The first issue of Prisoners’ Legal News (PLN) was published in May 1990. It was hand-typed, photocopied and ten pages long, and mailed to 75 potential subscribers with a budget of $50. The first three issues were banned in all Washington state prisons, the first 18 in all Texas prisons. Since then we have published 301 consecutive issues, grown to 72 pages with offset printing and now have approximately 9,000 subscribers in all 50 states.
This is how it happened.
Started in a Prison Cell
In 1987 I entered the Washington state prison system with a 304-month sentence. The following year I met Ed Mead, a political prisoner and veteran prison activist, at the Washington State Reformatory (WSR) in Monroe, Washington. Ed had been incarcerated since 1976. During that period of time he had been involved in organizing and litigating around prison conditions and issues. He had also started and published several newsletters, including The Chill Factor, The Red DragonandThe Abolitionist. By late 1988, Ed and I were jointly involved in class-action prison conditions litigation and other political work.
As the 1980s ended it became apparent that collectively prisoners were in a downhill spiral – they were ...
HRDC Litigation Project Update – 25th Anniversary Edition
by Lance Weber
After 25 years of publishing Prison Legal News and nearly as many years of litigation over PLN’s right to send its magazine and books to prisoners, the right to communicate news and information about the U.S. criminal justice system to those who need it the most is as insecure as ever.
As evidenced by the current docket for the Human Rights Defense Center (HRDC), PLN’s parent non-profit organization, publications still continue to be censored by corrections officials, typically without any regard for PLN’s due process rights. Prison and jail mailroom staff frequently censor PLN’s publications and fail to send PLN any notice despite the fact that they may deliver censorship notices to each prisoner subscriber. Accordingly, PLN relies heavily on letters from prisoners to determine when its Constitutional rights are being violated, but the volume of correspondence received at our office makes the management of this information very challenging. Incoming mail relevant to censorship and due process violations sometimes exceeds a hundred pieces per day. Obviously, the volume of mail we receive is too great for us to respond to every letter; therefore, when you write to HRDC ...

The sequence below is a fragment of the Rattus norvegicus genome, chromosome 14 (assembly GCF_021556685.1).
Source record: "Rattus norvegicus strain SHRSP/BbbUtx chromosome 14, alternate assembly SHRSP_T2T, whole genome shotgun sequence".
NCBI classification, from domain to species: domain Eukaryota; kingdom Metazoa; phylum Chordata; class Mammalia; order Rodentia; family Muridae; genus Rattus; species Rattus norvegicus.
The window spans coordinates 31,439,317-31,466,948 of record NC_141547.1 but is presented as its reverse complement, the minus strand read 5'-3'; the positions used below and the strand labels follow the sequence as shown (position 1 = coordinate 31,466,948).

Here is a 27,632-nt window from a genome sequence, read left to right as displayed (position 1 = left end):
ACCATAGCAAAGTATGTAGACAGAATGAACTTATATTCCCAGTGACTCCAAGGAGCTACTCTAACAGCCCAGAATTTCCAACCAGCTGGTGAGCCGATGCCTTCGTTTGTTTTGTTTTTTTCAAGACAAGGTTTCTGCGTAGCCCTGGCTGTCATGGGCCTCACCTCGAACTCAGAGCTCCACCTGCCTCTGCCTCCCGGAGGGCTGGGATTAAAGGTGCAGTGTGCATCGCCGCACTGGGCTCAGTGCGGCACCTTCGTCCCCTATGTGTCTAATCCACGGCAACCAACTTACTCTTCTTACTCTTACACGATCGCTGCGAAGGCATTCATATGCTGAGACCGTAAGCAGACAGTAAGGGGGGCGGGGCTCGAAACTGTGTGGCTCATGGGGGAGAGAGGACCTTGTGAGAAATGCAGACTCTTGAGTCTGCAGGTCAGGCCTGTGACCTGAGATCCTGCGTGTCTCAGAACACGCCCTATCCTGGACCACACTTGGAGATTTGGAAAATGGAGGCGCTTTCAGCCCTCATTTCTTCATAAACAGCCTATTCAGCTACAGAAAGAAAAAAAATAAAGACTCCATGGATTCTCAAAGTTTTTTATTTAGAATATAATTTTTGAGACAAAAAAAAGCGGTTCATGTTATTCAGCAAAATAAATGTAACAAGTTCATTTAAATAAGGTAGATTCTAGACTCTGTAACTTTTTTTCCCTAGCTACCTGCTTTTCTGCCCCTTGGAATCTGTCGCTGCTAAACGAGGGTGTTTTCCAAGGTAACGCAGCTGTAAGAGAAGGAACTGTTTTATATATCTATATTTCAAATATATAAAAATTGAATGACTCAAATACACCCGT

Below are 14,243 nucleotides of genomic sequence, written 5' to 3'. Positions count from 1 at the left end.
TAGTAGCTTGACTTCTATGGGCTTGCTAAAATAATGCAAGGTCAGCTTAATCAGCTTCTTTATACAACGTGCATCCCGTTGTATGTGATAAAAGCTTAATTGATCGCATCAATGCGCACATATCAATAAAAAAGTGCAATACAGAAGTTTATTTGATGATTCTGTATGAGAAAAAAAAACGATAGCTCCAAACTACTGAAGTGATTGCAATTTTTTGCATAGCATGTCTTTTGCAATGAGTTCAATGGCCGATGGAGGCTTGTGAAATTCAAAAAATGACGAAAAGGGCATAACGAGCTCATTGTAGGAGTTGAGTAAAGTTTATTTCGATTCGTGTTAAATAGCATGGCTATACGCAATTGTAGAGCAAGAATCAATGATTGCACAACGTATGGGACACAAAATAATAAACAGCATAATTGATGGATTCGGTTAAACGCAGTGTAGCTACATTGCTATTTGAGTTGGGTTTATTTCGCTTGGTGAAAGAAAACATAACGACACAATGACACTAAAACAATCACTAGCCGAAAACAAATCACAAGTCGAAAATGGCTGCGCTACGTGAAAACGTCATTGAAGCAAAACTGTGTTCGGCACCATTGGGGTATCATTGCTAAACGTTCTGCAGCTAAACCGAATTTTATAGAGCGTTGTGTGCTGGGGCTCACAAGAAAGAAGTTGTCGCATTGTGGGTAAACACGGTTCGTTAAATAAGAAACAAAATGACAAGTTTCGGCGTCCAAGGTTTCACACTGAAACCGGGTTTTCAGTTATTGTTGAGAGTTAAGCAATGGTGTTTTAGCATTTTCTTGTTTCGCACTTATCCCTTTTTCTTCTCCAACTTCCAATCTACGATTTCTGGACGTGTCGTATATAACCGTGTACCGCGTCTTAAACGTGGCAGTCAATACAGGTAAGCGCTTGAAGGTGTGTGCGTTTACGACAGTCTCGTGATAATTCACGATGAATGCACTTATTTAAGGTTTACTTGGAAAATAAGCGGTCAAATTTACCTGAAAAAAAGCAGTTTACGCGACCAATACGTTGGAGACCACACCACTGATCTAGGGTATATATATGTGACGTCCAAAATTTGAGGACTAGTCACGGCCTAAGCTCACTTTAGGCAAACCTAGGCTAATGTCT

From the Editor
by Paul Wright
It doesn’t seem like this is the 301st issue of Prison Legal News. When we published our first issue in 1990 I didn’t have an expectation of how long the publication would last nor did I think about its longevity very much. I still don’t. The rule of thumb in publishing is that if you make it past your first year, things tend to get better. And so it has been with PLN.
What has not improved is the state of the prison press. When we started publishing 25 years ago there were over 50 different independent prisoners’ rights publications in the U.S. plus several more in Canada. California alone had six. As the 90s wore on and the prison population doubled, prisoner publications fell by the wayside and went under, one by one. I think the combined forces of government repression, lack of money and political apathy contributed to the demise of the prison press, but that doesn’t account for all of it. Today PLN is the longest-lasting, nationally-circulated independent prisoners’ rights magazine in U.S. history.
The cover story summarizing our first quarter-century is of necessity a brief and condensed ...
California Probation Cannot Exceed Maximum for Unpaid Restitution
by Mark Wilson
The California Court of Appeal, Sixth Appellate District, held on September 17, 2014 that trial courts lack authority to hold probationers in “suspended animation” beyond their maximum sentence to ensure full payment of victim restitution.
In California, restitution can be ordered as a probation condition and a court may not revoke probation for nonpayment unless the probationer has the ability to pay but willfully fails to do so. If nonpayment of restitution is not willful, a term of probation may be modified but not revoked.